WATCH: What does the Quebec election mean for the rest of the country?
If there’s one thing financial markets and business folks prize, it is certainty.
Both awoke Tuesday certain to like the outcome of Quebec’s provincial election, which saw the Liberals clobber the Parti Quebecois to take a majority in the National Assembly.
“From a financial market perspective, last night’s result is likely to be well received,” TD Economics said in a note.
“It fully removes from the table the risk of another sovereignty referendum in the province, at least over the next four years.
“Furthermore, the election of a strong majority government increases certainty surrounding government policy since budgets and other key legislation can be passed without support from opposition parties.”
Experts over at Bank of Montreal went further.
“Suffice it to say that the sovereignty issue was all but put to bed last night,” economist Robert Kavcic said.
READ MORE: Complete coverage – Decision Quebec 2014
With the threat of a distracting PQ-driven secession referendum snuffed out, the business of running the province – and kick-starting Quebec’s lacklustre economy into gear – can resume, experts say.
Quebec’s economy is expected to lag behind others this year and next. The province is facing a $2.5 billion budgetary deficit and yawning net debt burden.
Rookie Premier Philippe Couillard will have to balance the need to stimulate growth against the equally important task of lower government expenditures.
The Liberals have pledged to create a quarter-million jobs over the next half decade – a clip that far exceeds the meagre 30,000 the province created over the previous five, while upping infrastructure spending.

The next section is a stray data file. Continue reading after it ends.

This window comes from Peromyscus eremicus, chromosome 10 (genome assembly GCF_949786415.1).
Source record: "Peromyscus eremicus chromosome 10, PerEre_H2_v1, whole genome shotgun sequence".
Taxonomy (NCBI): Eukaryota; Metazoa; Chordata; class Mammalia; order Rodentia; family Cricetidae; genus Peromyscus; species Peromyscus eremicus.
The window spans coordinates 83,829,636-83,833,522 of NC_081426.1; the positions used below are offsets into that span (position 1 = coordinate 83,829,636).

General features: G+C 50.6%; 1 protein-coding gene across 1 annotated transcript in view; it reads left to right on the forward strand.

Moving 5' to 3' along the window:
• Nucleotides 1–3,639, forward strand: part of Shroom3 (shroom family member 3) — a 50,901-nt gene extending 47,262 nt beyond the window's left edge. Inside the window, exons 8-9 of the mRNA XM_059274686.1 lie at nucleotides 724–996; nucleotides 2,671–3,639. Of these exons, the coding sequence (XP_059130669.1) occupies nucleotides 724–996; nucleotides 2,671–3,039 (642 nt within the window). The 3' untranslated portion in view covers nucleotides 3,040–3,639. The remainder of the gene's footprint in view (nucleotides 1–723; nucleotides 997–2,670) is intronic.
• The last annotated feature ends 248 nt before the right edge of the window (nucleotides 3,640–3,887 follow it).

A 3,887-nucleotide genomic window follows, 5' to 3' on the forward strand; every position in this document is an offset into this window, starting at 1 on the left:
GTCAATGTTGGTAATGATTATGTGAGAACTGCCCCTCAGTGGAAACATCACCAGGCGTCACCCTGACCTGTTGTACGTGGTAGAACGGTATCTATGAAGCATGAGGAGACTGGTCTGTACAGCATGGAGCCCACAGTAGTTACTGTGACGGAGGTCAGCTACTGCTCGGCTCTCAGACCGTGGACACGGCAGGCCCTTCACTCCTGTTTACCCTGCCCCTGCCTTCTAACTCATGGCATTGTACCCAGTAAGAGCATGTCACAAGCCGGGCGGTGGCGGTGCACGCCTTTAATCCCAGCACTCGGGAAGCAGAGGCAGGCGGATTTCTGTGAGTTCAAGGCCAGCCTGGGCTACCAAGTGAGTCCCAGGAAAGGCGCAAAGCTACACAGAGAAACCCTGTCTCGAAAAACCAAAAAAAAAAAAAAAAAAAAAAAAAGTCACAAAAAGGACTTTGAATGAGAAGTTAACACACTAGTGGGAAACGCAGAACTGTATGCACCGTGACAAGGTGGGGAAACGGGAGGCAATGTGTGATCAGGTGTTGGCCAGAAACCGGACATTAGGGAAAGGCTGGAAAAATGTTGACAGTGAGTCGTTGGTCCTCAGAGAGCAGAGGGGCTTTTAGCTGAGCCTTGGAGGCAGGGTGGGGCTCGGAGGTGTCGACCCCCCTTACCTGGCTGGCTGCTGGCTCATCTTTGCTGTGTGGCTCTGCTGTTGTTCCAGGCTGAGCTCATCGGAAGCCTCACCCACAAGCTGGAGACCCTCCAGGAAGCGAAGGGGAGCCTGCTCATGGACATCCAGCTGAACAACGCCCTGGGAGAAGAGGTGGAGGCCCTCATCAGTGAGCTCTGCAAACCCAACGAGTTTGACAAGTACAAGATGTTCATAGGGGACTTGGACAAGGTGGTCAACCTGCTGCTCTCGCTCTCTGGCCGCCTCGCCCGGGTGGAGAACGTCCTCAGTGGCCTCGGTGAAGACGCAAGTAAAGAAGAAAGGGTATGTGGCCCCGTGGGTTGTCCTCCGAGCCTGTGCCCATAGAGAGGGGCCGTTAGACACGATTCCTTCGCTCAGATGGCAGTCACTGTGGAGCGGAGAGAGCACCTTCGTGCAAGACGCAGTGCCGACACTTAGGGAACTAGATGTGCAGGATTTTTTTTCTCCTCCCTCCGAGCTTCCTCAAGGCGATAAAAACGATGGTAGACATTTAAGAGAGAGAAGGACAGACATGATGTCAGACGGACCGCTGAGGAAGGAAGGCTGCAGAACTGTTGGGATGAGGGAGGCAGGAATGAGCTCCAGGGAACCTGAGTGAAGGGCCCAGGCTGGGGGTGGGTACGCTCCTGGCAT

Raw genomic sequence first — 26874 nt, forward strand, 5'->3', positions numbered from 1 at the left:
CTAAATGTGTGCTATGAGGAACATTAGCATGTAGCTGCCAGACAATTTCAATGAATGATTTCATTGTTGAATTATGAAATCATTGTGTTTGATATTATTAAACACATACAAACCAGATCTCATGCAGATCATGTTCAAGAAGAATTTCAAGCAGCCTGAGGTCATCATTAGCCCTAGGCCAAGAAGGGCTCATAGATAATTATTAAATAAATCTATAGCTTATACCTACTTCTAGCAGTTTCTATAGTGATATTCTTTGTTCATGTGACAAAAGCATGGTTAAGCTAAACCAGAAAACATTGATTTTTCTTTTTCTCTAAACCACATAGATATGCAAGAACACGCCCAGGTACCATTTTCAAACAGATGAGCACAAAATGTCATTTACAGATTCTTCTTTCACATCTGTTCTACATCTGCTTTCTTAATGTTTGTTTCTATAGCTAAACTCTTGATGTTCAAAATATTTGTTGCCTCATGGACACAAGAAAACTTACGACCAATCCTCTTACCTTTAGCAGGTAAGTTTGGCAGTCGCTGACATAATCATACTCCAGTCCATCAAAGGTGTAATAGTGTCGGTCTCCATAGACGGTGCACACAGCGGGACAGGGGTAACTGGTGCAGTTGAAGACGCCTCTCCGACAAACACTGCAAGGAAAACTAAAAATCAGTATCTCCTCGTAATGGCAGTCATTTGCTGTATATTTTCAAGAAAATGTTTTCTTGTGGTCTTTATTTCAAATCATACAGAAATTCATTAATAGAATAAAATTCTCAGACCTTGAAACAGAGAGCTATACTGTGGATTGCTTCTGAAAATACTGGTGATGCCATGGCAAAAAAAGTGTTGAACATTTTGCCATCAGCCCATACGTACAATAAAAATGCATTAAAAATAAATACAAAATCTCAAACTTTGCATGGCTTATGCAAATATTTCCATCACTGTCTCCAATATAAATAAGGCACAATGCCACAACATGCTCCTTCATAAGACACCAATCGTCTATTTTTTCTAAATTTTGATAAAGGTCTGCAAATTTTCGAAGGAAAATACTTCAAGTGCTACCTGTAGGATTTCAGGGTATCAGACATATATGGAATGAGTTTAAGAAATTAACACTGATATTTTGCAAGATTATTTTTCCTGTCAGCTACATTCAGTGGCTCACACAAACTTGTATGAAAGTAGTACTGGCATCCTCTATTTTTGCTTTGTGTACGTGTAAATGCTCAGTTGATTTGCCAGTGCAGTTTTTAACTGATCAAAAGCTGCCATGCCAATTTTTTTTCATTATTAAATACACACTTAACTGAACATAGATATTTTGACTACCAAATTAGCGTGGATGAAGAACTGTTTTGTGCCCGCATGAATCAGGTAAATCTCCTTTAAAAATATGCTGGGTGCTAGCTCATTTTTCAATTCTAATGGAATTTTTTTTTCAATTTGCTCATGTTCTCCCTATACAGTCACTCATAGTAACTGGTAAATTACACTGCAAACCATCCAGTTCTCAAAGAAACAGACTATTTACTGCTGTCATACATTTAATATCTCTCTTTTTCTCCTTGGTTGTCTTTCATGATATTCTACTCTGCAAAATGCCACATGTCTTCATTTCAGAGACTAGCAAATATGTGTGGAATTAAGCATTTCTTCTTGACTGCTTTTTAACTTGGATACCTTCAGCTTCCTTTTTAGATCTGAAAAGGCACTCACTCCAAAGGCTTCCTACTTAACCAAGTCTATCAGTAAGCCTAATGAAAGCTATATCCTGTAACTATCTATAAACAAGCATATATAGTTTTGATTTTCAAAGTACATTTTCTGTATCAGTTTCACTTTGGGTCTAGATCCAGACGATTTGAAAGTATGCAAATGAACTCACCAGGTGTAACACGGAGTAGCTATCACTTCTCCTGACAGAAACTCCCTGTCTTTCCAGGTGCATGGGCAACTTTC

A new home renovation tax credit touted on the campaign trail may help inject some spending into a stalling residential market in Montreal and elsewhere.
Home price gains in the province’s biggest city are slowing and are far below the pace of growth in red hot markets further west. Prices for the city’s condo market slipped 0.1 per cent through the first three months of year, Royal LePage said Tuesday.
Still, sentiment on Tuesday had turned decidedly more optimistic.
A Liberal win “returns some political stability back to Quebec, which is a clear positive for the flagging economy,” BMO’s Kavcic said.
Forecasts for growth and job creation haven’t been revised because of the election. GDP growth is pegged at below 2.0 per cent this year, and about 2.3 per cent in 2015 – both figures trailing expected growth in Ontario and Western Canada.
“We have not adjusted our forecast based on this election result. That said, to the extent that business and investor confidence in the province improves, the risks surrounding our call appear to have tilted to the upside,” TD economist Sonny Scarfone said.
Quebec’s banks stand to get a bump from the results, too, something that will have a direct effect on their ability to lend money and generally contribute to the provincial economy.
John Aiken, a banking analyst at Barclays said National Bank and Laurentian Bank – which do much if not most of their business in Quebec – have done well in the months following a separatist defeat in other elections, as savings from relieved customers flow back into accounts and business investment picks up.
Evidence of the higher optimism stemming from the election was visible in the loonie on Tuesday, which surged to its highest levels in weeks following the results.
The dollar moved more than a quarter of a cent higher on Tuesday to touch 91.5 cents US – a value last seen in mid-February.
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